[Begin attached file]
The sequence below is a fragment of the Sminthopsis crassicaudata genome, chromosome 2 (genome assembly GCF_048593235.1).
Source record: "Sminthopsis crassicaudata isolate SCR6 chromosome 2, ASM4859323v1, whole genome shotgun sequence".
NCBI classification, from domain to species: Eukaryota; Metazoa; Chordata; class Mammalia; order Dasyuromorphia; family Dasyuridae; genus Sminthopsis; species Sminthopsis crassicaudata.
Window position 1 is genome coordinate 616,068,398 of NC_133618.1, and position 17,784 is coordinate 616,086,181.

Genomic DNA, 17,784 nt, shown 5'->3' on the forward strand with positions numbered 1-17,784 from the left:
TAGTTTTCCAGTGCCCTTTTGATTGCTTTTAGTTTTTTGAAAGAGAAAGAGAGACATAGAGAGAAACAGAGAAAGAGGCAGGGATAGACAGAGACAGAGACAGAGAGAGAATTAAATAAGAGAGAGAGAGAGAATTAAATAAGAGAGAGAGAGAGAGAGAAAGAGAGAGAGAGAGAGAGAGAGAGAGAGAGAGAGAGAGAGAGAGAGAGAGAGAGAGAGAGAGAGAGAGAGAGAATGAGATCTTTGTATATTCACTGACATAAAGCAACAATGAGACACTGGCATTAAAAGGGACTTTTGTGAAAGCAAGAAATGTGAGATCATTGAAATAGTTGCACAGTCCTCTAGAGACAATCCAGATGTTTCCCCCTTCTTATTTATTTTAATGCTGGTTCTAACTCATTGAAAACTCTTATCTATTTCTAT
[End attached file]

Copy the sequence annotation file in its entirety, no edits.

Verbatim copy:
The sequence below is a fragment of the Sminthopsis crassicaudata genome, chromosome 2 (genome assembly GCF_048593235.1).
Source record: "Sminthopsis crassicaudata isolate SCR6 chromosome 2, ASM4859323v1, whole genome shotgun sequence".
NCBI classification, from domain to species: Eukaryota; Metazoa; Chordata; class Mammalia; order Dasyuromorphia; family Dasyuridae; genus Sminthopsis; species Sminthopsis crassicaudata.
Window position 1 is genome coordinate 616,068,398 of NC_133618.1, and position 17,784 is coordinate 616,086,181.

Genomic DNA, 17,784 nt, shown 5'->3' on the forward strand with positions numbered 1-17,784 from the left:
TAGTTTTCCAGTGCCCTTTTGATTGCTTTTAGTTTTTTGAAAGAGAAAGAGAGACATAGAGAGAAACAGAGAAAGAGGCAGGGATAGACAGAGACAGAGACAGAGAGAGAATTAAATAAGAGAGAGAGAGAGAATTAAATAAGAGAGAGAGAGAGAGAGAAAGAGAGAGAGAGAGAGAGAGAGAGAGAGAGAGAGAGAGAGAGAGAGAGAGAGAGAGAGAGAGAGAGAGAGAGAATGAGATCTTTGTATATTCACTGACATAAAGCAACAATGAGACACTGGCATTAAAAGGGACTTTTGTGAAAGCAAGAAATGTGAGATCATTGAAATAGTTGCACAGTCCTCTAGAGACAATCCAGATGTTTCCCCCTTCTTATTTATTTTAATGCTGGTTCTAACTCATTGAAAACTCTTATCTATTTCTAT